But everything went to a new level when this hyperkinetic, sexually ambiguous, bald black guy flew onto the stage, wearing an afrocentric lab coat, suspenders, and BLACKFACE, cartwheeling, dervish-whirling, and blasting out “Moonage Daydream.” “I’m an alligator – I’m a Mamapapa coming for you – I’m a space invader – I’ll be a rock-&-rolling bitch for you!” Fishbone’s Angelo Moore actually, for the first time, made these lyrics credible.

A black Bowie wearing blackface! But this is not to suggest that Angelo Moore did not come out a little later in WHITEFACE to perform “Ashes to Ashes” (singing AND theremin.)

(Whoops, OUR first video messed up – but I’m keeping it up cuz it shows Angelo’s theremin. Here he is doing the same weird-ass song in Akron, Devo’s hometown and the Rubber Capital of the World.)

“John, I’m Only Dancing” was a very early Bowie song I never thought much of, and wasn’t included on any Bowie albums. But Scrote’s driving arrangement and Angelo’s wild performance bring it to life! As you may have gathered, this Angelo would vanish from the stage during the songs he wasn’t singing, and re-appear in an ever-trippier costume. Over the evening we became familiar with his admirable collection of fezzes, kilts, crowns, courtier vests, clown suits, and so much more! For this delirious, gender-bending ditty, Angelo rocked a sailor cap, a knee-length skirt, goofy high socks, and some kind of revealing possibly S&M top. Checks out…

Again our video stopped early. But you can take our word for it that Angelo pranced and twirled, vamped and mugged. It was even the case occasionally that he would stomp spread-legged in his skirt like a peasant woman trying to give birth. Also, being much blacker than any of the other faux-Bowies, he would sometimes wail forth a Stevie-Wonderesque melisma or two. Well, here’s another earlier performance in San Jose. (Sorry, I just don’t get tired of these)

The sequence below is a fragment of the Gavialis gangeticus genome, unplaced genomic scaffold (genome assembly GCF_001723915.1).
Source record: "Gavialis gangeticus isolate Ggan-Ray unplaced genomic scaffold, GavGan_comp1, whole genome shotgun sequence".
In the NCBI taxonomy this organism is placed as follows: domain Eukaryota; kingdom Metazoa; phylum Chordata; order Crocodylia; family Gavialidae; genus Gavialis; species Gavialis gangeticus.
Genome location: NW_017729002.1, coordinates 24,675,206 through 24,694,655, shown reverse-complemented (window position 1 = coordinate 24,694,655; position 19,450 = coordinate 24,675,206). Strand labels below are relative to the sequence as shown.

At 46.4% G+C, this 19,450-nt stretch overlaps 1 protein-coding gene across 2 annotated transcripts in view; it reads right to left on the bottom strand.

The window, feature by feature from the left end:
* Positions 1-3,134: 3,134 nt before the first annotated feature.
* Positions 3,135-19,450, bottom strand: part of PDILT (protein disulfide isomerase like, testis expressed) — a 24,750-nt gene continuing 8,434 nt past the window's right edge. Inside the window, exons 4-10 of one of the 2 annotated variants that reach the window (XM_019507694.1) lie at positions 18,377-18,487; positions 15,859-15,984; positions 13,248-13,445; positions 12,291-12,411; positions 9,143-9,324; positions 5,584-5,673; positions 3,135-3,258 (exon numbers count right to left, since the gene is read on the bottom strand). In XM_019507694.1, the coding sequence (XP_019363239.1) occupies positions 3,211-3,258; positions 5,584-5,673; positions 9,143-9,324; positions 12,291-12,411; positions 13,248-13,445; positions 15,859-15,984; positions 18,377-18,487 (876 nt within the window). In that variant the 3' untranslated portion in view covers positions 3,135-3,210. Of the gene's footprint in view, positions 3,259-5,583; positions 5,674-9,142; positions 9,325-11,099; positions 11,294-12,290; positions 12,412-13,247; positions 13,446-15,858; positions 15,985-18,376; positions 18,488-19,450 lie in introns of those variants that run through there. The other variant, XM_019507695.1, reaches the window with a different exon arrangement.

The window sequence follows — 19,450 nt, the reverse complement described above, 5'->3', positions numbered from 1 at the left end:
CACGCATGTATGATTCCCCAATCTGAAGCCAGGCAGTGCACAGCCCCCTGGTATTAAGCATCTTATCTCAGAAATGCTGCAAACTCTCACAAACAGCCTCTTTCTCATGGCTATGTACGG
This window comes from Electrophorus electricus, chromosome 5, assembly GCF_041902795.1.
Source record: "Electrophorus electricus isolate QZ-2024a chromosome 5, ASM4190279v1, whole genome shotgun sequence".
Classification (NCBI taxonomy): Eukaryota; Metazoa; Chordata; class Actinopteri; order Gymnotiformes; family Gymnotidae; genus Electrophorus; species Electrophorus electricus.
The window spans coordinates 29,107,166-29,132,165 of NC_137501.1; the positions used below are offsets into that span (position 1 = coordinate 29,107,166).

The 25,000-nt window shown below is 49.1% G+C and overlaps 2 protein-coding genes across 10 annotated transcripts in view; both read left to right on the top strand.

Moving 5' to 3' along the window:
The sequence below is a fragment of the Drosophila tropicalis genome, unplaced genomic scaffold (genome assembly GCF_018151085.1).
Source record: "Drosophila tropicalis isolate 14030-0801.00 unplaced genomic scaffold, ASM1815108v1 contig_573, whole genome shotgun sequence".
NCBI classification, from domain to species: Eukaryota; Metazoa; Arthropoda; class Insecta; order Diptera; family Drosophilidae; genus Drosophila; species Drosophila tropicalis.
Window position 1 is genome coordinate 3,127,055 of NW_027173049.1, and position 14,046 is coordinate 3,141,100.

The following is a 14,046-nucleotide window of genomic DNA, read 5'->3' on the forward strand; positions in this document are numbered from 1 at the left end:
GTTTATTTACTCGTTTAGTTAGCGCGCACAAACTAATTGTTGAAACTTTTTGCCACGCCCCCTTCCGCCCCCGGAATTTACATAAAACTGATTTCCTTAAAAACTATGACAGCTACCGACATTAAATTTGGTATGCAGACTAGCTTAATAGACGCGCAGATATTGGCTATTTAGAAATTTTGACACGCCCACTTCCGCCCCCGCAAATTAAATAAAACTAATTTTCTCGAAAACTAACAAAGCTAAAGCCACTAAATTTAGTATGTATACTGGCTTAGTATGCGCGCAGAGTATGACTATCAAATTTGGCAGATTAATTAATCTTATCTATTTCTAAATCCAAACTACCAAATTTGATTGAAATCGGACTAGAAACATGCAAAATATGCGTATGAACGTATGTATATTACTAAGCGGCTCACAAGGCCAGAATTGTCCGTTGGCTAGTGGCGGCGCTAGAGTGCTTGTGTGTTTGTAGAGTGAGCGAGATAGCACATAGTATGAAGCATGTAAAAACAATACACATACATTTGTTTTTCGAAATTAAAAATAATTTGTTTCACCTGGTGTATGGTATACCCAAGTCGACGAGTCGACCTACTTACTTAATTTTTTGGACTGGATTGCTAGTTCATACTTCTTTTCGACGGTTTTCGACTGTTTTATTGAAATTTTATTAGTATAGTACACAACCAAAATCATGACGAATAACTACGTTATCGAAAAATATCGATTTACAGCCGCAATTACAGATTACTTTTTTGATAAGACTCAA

Here’s a better video we caught, of a 1995 song I’d never heard called “Hello Spaceboy.” I liked this one cuz it shows the theremin-playing clearly.

Wait, “What the fuck,” you cry out, “is a THEREMIN?”

Angelo Played the Theremin

(jamming good with Todd & Adrian)

It’s actually a real early, primitive sort of synthesizer, which the True Bowie liked to use on stage as well. You don’t even touch it, but you use your hands at slight, varying distances to elicit different pitches from the thing. The Celebrating David Bowie (CdB) theremin was situated front and center like some kind of totem or talisman, and the decision had been made – which may have been a rash one – to entrust the theremin to Angelo Moore.

Vested with awesome ineffable powers, this theremin had the ability, yea the propensity, to possess a man’s soul, to make his eyes bulge, to vest in him the mannerisms of a mad scientist or a Colonel Kurtz, and to make him forget the world around him and miss his cues.

Just so did Angelo Moore, in the throes of weaving spiraling webs of white noise (with the help of Adrian’s waves of feedback), forget that this was all an intro to the epic “Station to Station,” and miss his cue to sing “the return of the Thin White Duke…” (Angelo made it clear twice that he considers Todd to be the “Thin White Duke,” which is a little funny cuz it’s been years since Todd was thin.)

Yes, there were a lot of missed cues throughout the show and disagreements on how many times to repeat what – and that was always due to the two space cadets Todd and Angelo – but I actually enjoyed those screwups because I liked watching how quickly the rest of the band caught on and compensated.

If I had any complaint about “Station to Station” (probably my favorite Bowie piece) it was how, in the second half, this live version didn’t quite have that crisp, piano-driven, syncopated beat we all loved from the studio recording. (Click below, I’ve got it all cued up to “It’s not the side-effects of the cocaine…. it’s TOO LATE!”)

So now we’ve met Angelo, Scrote, Todd, Adrian & Royston, but not the fine musicians of the rhythm section – a great drummer from Nashville named Michael Urbano, and a long-haired, swaying California girl named Angeline Saris who rocked the bass expertly. Last but not least was the brilliant Filipino-looking sax player RON DZIUBLA. Ron’s greatest moment was the long, intense, tenor-sax improvised intro to Space Oddity. Witness how Ron works that E-minor-7th tonality from the ground to the heights, until the guitars come in strumming F-Major-7 and Major Todd floats in cloaked in a tinfoil spacesuit. All of that was memorable, to those of us assembled: